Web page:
The core explanation of Shams and Rumi’s relationship is that Rumi without Shams would not have been known to history. Rumi uses all his wit to keep this powerful, wandering, wild bird in a cage for as long as possible and becomes a major spiritual master and an artist of truly world-class stature. In the meantime, Shams achieves his dream of a “grand master student,” and falls in love for the first and only time and pays dearly for it. A love story, a tragedy or a personal necessity?

* * * * * * *

The Collective Poems of Shams?

Rumi named his first epic “The Collective Poems of Shams of Tabriz.” In the past few hundred years reasons have been offered for Rumi’s decision to name his masterpiece after his mentor and spiritual friend Shams. Some explain, since Rumi would not have been a poet without Shams it is apt that the collection be named after him. Others have suggested that at the end Rumi became Shams, hence the collection is truly of Shams speaking through Rumi.

I tend to disagree with both of these statements. They mainly have been hypothesized by non-creative types. Any artist can attest that no matter the inspiration the final work is an expression of the creative individual. We are all inspired when we create. Inspired by nature, our environment, our childhood or culture, place of birth, romantic encounters, other artists, events in history and of course other individuals who cross our path.

Rumi named the collection after his mentor to make sure Shams’ name will be remembered along side himself. Rumi knew well that his students, family members and historians had little intention to remember this wandering, wild holy man who was severely disliked by almost everyone in town. They considered Shams a blemish on Rumi’s otherwise pristine reputation. Rumi as usual took the matter into his own hands. He not only named the collection after Shams, but used Shams as the pen name or signature at the end of hundreds of his love poems (Ghazals). He assured that his successors had no possible alternative but to perpetuate Shams. Even altering the title of the epic would not have wiped Shams from the history books, since over a thousand poems still enshrined him.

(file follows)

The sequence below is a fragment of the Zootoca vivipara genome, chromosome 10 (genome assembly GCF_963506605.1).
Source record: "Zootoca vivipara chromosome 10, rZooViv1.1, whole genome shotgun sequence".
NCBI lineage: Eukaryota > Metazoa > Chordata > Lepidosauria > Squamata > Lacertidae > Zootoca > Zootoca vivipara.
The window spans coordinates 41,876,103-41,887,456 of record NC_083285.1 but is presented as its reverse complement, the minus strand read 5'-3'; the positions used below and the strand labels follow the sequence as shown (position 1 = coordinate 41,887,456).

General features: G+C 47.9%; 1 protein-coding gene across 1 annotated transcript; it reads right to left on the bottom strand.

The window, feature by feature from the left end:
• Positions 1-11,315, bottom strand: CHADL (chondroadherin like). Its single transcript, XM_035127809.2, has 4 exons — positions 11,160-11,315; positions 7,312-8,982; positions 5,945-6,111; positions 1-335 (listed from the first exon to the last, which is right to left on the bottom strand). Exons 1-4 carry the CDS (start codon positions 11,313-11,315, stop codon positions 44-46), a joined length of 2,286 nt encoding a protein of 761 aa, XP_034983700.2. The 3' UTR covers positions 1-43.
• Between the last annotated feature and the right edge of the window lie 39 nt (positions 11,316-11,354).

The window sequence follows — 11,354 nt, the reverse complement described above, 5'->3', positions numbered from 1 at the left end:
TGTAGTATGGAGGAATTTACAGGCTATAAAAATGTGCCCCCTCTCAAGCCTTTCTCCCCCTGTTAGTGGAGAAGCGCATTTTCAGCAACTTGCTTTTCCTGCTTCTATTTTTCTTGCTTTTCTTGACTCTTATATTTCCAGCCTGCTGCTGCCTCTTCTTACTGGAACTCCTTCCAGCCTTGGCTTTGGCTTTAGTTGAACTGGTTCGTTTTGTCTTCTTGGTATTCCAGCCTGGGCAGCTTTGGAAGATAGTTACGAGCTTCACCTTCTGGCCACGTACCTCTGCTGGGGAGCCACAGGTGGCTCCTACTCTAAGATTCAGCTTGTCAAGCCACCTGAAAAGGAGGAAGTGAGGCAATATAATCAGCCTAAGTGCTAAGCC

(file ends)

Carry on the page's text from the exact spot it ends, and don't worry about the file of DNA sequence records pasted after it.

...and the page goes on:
* * * * * * *

Rumi, Hafez, Omar Khayyam and the Global Artistic Perspective

Major artistic movements, form, mature and grow in clusters of time and region. Whether it’s the American jazz movement, or the great European classical music composers, Impressionist painters, Italian post WWII neorealist filmmakers, British Rock invasion bands (which were inspired by the American blues) or in this case the Persian classical poetry. Without an exception all major, global, highly creative and intensely demanding artistic movements are a product of a very specific cultural vibration set within a particular time and geography.

The Persian classical poetry movement is not an exception and follows this natural flow quite precisely.

When an artistic movement is formed, a whole universe of activity starts to buzz around it. Enthusiast groups are formed and special viewing areas or performance halls are built. A structure of trade forms around these movements, whether it’s art dealers, publishers, record and film producers, distributors, agents, managers and collectors. A system of training and education also shapes to support these movements; meaning as the art form grows so does the understanding and appreciation of it. And the training structure allows the young to aspire to become the next big players within these creative fields.

Although poetry has been immensely popular in Persia (and today’s Iran) for over a thousand years (or in forms much earlier), what we commonly refer to as the Persian classical poetry movement in essence lasted about 400 years (about 1000-1400 CE) and produced many great poets. However, only three of which are globally recognized: Rumi, Hafez and Omar Khayyam. In fact some might argue that Khayyam in the height of his popularity in the West was more known than today’s Rumi. As far as I know Khayyam is being quoted on at least three major studio Hollywood movies of 1950s and ‘60s, the Music Man, Pandora and The Flying Dutchman and Payton Place. And there is also a biopic “Omar Khayyam” (1957), directed by William Dieterle (Portrait of Jennie, Elephant Walk, Salome…). These movies represent the very popular aspect of American culture. In contrast, except for an episode of the HBO series Six Feet Under, Rumi references are basically non-existent in American pop culture.

Since the English-speaking world appreciates Persian classical poetry through translations, the personality of these literary giants and the unique style of each poet is often ignored or morphed together to form an endless stream of brilliant verse. However, their work in the original Persian language is quite unique.